Sunscreen

A Study showed that only 43% of consumers are aware of what sun factor protection actually meant and only 7% know what to look for if they require sunscreen.

Is Your Sunscreen Protecting You?

Browsing aisles stocked with sun protection lotions and sunblock, the words SPF keep jumping out at an average shopper. But do people really know what to look for in a sunscreen product and how to pick the best one suited to their skin? A study from Northwestern University in Illinois weighs in.

According to the study, published in JAMA Dermatology, only 43% of consumers were aware of what SPF (sun factor protection) actually meant and a mere 7% had any idea about what to look for if they required a sunscreen that could protect against early skin aging.

“We need to do a better job of educating people about sun protection and to make it easier for them to understand labels,” said Dr. Kundu in a news release. He is the lead author of the study and an associate professor of dermatology at the Northwestern University Feinberg Medicine School.

The main purpose of SPF sunscreens is to protect the skin from UV-B (ultraviolet-B rays), which are the main cause of sunburn. But previous research has demonstrated that premature skin aging and skin cancers are caused by both UV-B and UV-A (ultraviolet A) rays.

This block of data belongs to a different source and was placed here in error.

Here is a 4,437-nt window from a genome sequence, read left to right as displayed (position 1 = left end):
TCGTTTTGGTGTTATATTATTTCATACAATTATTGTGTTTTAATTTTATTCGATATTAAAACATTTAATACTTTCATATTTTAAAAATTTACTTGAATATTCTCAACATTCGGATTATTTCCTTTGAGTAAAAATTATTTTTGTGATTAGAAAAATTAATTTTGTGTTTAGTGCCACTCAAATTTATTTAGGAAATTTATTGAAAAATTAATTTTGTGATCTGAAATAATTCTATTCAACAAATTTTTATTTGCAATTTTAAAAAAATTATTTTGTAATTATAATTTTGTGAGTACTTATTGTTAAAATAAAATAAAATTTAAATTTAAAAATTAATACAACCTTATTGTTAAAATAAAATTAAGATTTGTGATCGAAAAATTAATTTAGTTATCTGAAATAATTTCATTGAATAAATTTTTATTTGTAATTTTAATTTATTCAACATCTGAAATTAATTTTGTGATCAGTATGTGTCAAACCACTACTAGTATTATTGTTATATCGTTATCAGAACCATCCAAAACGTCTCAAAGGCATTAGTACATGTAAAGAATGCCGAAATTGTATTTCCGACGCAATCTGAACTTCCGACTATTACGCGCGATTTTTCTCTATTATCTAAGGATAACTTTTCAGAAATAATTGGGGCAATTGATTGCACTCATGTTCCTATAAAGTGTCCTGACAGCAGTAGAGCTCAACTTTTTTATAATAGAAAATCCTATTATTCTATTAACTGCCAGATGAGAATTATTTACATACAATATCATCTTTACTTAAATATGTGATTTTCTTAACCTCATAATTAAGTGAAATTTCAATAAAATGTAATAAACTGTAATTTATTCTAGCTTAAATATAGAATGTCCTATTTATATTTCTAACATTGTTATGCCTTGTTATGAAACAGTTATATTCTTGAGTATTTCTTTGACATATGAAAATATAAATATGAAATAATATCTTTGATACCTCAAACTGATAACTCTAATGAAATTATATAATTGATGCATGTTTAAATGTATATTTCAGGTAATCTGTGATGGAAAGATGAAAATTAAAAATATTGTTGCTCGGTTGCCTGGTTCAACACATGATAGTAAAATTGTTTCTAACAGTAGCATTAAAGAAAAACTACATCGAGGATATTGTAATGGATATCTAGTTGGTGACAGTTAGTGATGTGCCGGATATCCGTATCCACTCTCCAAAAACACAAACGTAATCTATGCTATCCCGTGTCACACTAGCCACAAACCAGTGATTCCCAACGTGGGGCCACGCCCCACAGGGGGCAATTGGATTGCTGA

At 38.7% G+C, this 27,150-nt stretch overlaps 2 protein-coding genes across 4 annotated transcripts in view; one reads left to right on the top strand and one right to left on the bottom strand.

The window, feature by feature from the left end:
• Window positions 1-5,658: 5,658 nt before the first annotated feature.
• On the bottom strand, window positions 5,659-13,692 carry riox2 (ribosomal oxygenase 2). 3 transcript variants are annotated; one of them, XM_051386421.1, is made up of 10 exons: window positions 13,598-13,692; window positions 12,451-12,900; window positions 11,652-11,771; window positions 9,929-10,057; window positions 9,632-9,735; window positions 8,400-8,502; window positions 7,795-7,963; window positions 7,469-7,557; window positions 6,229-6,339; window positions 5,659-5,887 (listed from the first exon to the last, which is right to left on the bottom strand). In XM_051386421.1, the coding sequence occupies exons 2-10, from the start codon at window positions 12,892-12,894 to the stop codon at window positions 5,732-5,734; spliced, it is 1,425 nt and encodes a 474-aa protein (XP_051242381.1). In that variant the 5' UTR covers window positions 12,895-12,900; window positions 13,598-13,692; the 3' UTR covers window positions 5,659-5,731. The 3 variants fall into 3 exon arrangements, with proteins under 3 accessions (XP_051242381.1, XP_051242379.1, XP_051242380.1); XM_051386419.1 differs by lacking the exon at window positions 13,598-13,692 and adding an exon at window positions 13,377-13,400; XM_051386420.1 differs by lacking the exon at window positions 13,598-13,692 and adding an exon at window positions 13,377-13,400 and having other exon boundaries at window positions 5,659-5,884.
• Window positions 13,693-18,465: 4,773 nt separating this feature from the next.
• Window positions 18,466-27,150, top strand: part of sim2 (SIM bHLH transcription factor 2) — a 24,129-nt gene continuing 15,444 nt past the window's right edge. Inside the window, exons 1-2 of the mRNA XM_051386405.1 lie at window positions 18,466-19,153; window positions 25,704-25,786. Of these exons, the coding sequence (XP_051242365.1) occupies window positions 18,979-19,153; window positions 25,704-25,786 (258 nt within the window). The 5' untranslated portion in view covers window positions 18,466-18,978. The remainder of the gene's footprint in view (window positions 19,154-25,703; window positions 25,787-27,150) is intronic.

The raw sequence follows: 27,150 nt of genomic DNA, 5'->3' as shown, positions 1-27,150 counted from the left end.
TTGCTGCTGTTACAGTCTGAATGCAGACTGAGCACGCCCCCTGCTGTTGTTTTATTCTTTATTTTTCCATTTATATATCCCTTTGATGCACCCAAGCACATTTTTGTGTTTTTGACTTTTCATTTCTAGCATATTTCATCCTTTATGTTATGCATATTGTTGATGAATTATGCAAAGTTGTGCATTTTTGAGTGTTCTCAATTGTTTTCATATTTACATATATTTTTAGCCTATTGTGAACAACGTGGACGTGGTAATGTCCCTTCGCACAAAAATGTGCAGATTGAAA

In fact, the Food and Drug Administration announced in 2001 the new regulations mandatory for sunscreen labels which emphasized “broad spectrum protection” sunscreen. The important thing about broad-spectrum sunscreen is that it can protect the skin from harming effects of both UV-A and UV-B rays.

Kundu and his colleagues observed 114 participants who visited the Northwestern dermatology clinic during the summer. 75% admitted that wearing sunscreen was so that they could avoid getting sunburn. Almost half said they bought sunscreen with the highest SPF value they could find.

Kundu explained that relying on the highest number of SPF to cover all bases of sun protection did not mean 100% protection.

“Staying out of the sun guarantees 100% protection. A lot of people were unsure about the definition of SPF. Only 43% understood that if you apply SPF 30 sunscreen to the skin 15 minutes before going outdoors, you can stay outside longer without getting sunburn.”

But when shown sunscreen labels, many had difficulty in deciphering what exactly the terminology meant. 38% were able to identify terms on the label associated with skin cancer protection while only 7% identified how well the sunscreen could protect against skin aging.

“We recommend you get a sunscreen which is labeled as ‘broad spectrum’ with a minimum SPF of 30 and is also water resistant. SPF 30 can block 97% of UVB rays but you need to reapply it every two hours all over exposed skin for best results.”